Map Irish Design

26th April 2020
by Elaine McDevitt

Cover image: Connectivity

Connectivity has become particularly topical during Covid19 events. As we physically distance, we connect more in other ways - Zoom has become a verb, posted mail is undergoing a revival and access to phone and internet has become of much greater social and economic significance.

There is a partial story of Irish telecommunications to be read within the 100 Archive but perhaps because some Irish telecommunications brands have rather controversially gone overseas for their design and branding projects, it features less than one might imagine. 

The more interesting story emerges from the brands operating in connected service solutions. These might very well offer a glimpse of how business might change in the near future as remote working and online offerings become increasingly important. Indeed, the Platform Summit, submitted by Pentagram and going virtual this summer, explores the economics and management of platform-centered markets.

Davra identity, designed by CI Studio

These kinds of platforms appear in the 100 Archive. Accudelta (Red Dog) is a Fund Product Master which gives secure access to data while Libris (Niamh Claffey) by PhotoShelter is a Digital Asset Management platform built for visual media. Davra (CI Studio) is a global technology leader in the Internet of Things space whose platform allows for the creation of innovative IoT applications. It also collects insights from the data it accumulates, creating more opportunities and possibilities within the different markets it operates. Its focus is on how their platform can improve the lives of real people through the leverage of the Internet of Things.

Luzern designed by RichardsDee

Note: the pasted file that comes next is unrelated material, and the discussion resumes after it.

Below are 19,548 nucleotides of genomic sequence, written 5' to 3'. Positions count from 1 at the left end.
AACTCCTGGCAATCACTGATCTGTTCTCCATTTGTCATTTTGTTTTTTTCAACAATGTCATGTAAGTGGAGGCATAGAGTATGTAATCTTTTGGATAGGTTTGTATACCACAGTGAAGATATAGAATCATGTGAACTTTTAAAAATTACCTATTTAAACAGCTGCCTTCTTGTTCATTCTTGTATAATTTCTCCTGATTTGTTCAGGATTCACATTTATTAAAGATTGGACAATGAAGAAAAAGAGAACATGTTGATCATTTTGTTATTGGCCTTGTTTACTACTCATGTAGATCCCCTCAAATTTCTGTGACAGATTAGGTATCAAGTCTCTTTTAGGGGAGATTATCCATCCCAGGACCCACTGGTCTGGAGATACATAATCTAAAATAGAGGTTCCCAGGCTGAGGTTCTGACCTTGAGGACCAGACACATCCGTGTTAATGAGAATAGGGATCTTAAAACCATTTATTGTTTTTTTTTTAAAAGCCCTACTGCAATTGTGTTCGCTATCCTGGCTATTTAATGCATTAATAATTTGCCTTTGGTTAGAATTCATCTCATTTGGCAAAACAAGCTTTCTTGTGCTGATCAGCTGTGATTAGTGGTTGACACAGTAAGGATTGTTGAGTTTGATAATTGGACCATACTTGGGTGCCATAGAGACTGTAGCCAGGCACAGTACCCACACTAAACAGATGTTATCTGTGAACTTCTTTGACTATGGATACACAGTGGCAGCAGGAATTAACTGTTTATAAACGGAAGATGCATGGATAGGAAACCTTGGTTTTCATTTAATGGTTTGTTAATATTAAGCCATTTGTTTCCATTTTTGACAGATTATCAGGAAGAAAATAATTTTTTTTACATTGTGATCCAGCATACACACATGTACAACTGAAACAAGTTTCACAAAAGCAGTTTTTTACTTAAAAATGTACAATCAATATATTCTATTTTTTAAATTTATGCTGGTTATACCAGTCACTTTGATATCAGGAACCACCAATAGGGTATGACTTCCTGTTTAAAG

Cosquare brand and digital architecture designed by Unthink

The possibilities for businesses are reflected across how businesses connect with their consumer base, their shareholders and their employees. We’re all aware of Mailchimp (R/GA) and have likely received a fair bit of communication through it in recent months. We’ve shopped online too and Luzern (RichardsDee) is an e-commerce specialist while Cosquare (Unthink) is a global social marketplace with its own CSQ digital currency, merging the worlds of blockchain technology, social media and e-commerce. Qualtrics, whose in-house team submit directly to the archive, is an experience management company, providing customer feedback and research tools along with remote working platforms. Viatel (Grandson) is a leading independent provider of complete solutions for business connectivity, cloud and security requirements. Senetus (White Bear Studio) is an innovative, new-to-market business platform that allows two way communication between Public Limited Companies and their shareholders. And Open (Aad) is a gifting platform that connects brands with their customers, building better relationships. These quite remarkable examples of how businesses engage remotely, all give us a glimpse of the technical capabilities at our fingertips.

Viatel designed by Grandson

And Open platform designed by Aad

It’s not all about business markets though. Oroson (Big Motive) provides dynamic reading lists to students by analysing lecturer’s teaching materials, extracting references and compiling lists while Full Health and Silvercloud, both submitted by Aad, operate in the health space. The former being a cloud based system that translates complicated, technical lab reports from medicals into friendly, easy to understand reports, the latter a health tech company, that deliver programmes for a range of mental and behavioural health issues. Meanwhile Nyby (Bielke & Young) aims to gather the entire Norweigan welfare state in one app.

Nyby app designed by Bielke&Yang

Whether business or social, communication of information, shopping and working, we’re witnessing a seismic shift in how we connect. These businesses and the technical advancements they represent, might just offer ways of moving forward, sustainably, connectedly and confidently.



This article is part of a research project called Map Irish Design, undertaken by the 100 Archive and funded by the Creative Ireland Programme. The project explores how design affects life, culture, business and society in Ireland, as viewed through the communication design work gathered by the 100 Archive since 2010. See the project at

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